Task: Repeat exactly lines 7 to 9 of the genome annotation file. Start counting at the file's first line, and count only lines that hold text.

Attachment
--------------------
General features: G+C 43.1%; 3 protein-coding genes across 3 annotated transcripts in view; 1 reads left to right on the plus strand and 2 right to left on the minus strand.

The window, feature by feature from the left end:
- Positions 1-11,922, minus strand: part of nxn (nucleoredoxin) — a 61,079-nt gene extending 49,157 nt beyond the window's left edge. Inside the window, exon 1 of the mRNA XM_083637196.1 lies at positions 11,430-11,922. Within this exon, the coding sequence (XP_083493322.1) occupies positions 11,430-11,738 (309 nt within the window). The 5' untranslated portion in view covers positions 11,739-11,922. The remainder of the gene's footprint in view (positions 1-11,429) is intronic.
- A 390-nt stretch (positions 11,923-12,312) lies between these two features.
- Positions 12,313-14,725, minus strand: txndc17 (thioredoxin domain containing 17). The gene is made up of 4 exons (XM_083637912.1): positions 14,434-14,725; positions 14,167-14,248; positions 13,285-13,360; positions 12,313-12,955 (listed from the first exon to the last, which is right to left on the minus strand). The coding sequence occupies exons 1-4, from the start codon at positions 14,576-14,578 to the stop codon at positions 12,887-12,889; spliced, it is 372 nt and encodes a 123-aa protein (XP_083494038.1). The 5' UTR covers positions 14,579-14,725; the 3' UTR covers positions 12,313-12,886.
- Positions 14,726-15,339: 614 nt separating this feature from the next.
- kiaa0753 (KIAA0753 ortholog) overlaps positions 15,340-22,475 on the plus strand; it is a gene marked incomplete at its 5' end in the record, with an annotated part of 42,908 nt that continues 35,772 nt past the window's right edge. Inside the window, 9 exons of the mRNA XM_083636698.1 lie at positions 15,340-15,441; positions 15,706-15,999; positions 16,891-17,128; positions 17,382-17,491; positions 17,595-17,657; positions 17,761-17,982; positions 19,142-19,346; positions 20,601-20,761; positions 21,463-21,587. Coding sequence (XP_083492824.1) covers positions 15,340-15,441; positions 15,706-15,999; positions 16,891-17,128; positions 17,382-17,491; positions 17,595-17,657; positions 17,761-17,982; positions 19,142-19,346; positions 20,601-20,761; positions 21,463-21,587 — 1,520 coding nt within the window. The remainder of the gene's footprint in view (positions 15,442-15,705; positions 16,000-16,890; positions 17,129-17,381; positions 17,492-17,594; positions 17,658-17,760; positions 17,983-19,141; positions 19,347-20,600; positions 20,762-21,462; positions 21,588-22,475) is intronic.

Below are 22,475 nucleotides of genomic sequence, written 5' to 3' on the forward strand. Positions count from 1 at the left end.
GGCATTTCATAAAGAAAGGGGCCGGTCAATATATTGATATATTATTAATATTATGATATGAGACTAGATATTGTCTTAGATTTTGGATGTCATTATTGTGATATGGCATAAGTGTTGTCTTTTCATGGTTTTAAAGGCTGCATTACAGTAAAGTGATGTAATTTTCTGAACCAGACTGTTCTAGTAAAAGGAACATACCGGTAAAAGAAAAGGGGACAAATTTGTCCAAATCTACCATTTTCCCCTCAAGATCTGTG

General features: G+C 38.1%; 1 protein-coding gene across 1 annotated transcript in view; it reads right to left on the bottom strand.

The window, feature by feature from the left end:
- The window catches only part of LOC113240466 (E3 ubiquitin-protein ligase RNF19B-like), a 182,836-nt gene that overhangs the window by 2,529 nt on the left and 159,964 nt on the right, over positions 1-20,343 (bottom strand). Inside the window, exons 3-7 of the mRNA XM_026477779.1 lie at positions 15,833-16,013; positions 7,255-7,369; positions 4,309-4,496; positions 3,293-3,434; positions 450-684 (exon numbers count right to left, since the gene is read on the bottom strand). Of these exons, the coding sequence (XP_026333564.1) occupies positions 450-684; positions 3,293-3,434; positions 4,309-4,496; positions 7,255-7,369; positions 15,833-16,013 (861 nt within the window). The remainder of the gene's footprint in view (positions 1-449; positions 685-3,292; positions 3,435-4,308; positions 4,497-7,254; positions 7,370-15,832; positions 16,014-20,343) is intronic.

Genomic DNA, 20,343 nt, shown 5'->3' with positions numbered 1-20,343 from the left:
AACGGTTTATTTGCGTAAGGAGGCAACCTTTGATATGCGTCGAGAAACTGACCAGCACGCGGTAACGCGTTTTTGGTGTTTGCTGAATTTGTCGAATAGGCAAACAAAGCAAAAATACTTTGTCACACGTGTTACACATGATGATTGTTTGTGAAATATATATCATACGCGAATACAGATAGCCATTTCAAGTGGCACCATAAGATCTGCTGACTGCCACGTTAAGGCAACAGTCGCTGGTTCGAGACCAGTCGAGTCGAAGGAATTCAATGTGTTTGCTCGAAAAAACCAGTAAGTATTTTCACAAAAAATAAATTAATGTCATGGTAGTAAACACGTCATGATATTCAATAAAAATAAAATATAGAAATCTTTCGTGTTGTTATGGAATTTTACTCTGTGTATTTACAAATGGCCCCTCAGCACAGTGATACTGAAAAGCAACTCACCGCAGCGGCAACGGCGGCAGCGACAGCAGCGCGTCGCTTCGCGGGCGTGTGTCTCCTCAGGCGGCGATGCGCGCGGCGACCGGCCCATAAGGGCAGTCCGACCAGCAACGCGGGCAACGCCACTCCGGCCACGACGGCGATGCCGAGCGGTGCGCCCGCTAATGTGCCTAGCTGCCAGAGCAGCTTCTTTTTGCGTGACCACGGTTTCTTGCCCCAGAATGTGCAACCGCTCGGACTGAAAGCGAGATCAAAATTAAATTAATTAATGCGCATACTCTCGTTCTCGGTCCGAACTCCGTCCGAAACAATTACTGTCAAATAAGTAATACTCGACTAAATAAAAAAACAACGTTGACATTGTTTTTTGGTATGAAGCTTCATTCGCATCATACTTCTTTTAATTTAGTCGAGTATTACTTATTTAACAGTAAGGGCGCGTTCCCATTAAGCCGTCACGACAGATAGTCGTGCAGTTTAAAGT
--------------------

- kiaa0753 (KIAA0753 ortholog) overlaps positions 15,340-22,475 on the plus strand; it is a gene marked incomplete at its 5' end in the record, with an annotated part of 42,908 nt that continues 35,772 nt past the window's right edge. Inside the window, 9 exons of the mRNA XM_083636698.1 lie at positions 15,340-15,441; positions 15,706-15,999; positions 16,891-17,128; positions 17,382-17,491; positions 17,595-17,657; positions 17,761-17,982; positions 19,142-19,346; positions 20,601-20,761; positions 21,463-21,587. Coding sequence (XP_083492824.1) covers positions 15,340-15,441; positions 15,706-15,999; positions 16,891-17,128; positions 17,382-17,491; positions 17,595-17,657; positions 17,761-17,982; positions 19,142-19,346; positions 20,601-20,761; positions 21,463-21,587 — 1,520 coding nt within the window. The remainder of the gene's footprint in view (positions 15,442-15,705; positions 16,000-16,890; positions 17,129-17,381; positions 17,492-17,594; positions 17,658-17,760; positions 17,983-19,141; positions 19,347-20,600; positions 20,762-21,462; positions 21,588-22,475) is intronic.

Below are 22,475 nucleotides of genomic sequence, written 5' to 3' on the forward strand. Positions count from 1 at the left end.
GGCATTTCATAAAGAAAGGGGCCGGTCAATATATTGATATATTATTAATATTATGATATGAGACTAGATATTGTCTTAGATTTTGGATGTCATTATTGTGATATGGCATAAGTGTTGTCTTTTCATGGTTTTAAAGGCTGCATTACAGTAAAGTGATGTAATTTTCTGAACCAGACTGTTCTAGTAAAAGGAACATACCGGTAAAAGAAAAGGGGACAAATTTGTCCAAATCTACCATTTTCCCCTCAAGATCTGTG